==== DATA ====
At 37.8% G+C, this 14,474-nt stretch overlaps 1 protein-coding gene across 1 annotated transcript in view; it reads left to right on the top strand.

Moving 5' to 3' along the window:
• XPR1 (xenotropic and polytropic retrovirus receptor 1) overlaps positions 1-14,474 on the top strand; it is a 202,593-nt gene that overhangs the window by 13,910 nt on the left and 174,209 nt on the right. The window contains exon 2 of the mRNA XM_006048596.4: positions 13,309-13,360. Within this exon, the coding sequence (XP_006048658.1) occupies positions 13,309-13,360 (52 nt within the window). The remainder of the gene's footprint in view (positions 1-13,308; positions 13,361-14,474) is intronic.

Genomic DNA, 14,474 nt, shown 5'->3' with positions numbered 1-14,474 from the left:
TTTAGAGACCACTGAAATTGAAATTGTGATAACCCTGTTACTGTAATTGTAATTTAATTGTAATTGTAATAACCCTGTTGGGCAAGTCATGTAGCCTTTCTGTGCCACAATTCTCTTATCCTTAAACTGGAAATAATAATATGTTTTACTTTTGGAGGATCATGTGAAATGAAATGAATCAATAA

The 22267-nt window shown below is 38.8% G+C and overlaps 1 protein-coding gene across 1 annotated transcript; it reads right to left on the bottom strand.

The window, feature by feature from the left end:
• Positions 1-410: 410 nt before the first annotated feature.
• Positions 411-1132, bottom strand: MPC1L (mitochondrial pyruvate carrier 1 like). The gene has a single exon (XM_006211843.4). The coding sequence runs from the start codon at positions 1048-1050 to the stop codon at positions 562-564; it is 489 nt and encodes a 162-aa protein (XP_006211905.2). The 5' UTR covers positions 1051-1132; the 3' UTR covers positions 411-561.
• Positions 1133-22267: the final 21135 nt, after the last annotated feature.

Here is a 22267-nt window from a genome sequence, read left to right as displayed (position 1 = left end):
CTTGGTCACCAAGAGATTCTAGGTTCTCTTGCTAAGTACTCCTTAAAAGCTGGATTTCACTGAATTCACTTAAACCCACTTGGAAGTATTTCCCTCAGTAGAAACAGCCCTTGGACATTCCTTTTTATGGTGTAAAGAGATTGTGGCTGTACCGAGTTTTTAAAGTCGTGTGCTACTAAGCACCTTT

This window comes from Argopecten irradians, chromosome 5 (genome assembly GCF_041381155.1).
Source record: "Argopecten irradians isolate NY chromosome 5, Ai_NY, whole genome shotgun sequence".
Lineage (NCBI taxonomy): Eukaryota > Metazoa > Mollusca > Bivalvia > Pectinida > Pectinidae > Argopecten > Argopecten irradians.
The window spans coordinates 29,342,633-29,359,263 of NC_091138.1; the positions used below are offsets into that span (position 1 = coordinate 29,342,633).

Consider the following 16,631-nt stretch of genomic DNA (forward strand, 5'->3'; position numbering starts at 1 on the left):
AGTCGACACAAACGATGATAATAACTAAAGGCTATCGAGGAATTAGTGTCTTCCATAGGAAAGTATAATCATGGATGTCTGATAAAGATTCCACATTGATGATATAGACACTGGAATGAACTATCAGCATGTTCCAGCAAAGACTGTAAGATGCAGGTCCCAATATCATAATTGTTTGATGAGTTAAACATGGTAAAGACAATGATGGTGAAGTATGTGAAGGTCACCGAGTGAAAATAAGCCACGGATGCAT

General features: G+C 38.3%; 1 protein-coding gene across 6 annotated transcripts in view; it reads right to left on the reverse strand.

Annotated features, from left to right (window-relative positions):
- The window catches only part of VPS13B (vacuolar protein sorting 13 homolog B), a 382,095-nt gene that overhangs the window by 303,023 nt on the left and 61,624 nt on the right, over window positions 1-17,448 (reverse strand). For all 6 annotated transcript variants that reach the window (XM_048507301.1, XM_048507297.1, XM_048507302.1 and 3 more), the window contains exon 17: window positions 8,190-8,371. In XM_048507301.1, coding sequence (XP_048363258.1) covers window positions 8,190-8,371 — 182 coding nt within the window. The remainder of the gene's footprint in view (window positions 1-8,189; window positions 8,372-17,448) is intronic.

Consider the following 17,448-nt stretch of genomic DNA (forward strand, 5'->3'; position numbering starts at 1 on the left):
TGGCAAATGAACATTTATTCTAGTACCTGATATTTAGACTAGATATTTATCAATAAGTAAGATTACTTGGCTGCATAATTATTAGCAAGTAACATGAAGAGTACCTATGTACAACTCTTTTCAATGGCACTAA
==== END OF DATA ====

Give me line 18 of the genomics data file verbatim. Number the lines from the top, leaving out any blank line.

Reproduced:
AGTCGACACAAACGATGATAATAACTAAAGGCTATCGAGGAATTAGTGTCTTCCATAGGAAAGTATAATCATGGATGTCTGATAAAGATTCCACATTGATGATATAGACACTGGAATGAACTATCAGCATGTTCCAGCAAAGACTGTAAGATGCAGGTCCCAATATCATAATTGTTTGATGAGTTAAACATGGTAAAGACAATGATGGTGAAGTATGTGAAGGTCACCGAGTGAAAATAAGCCACGGATGCAT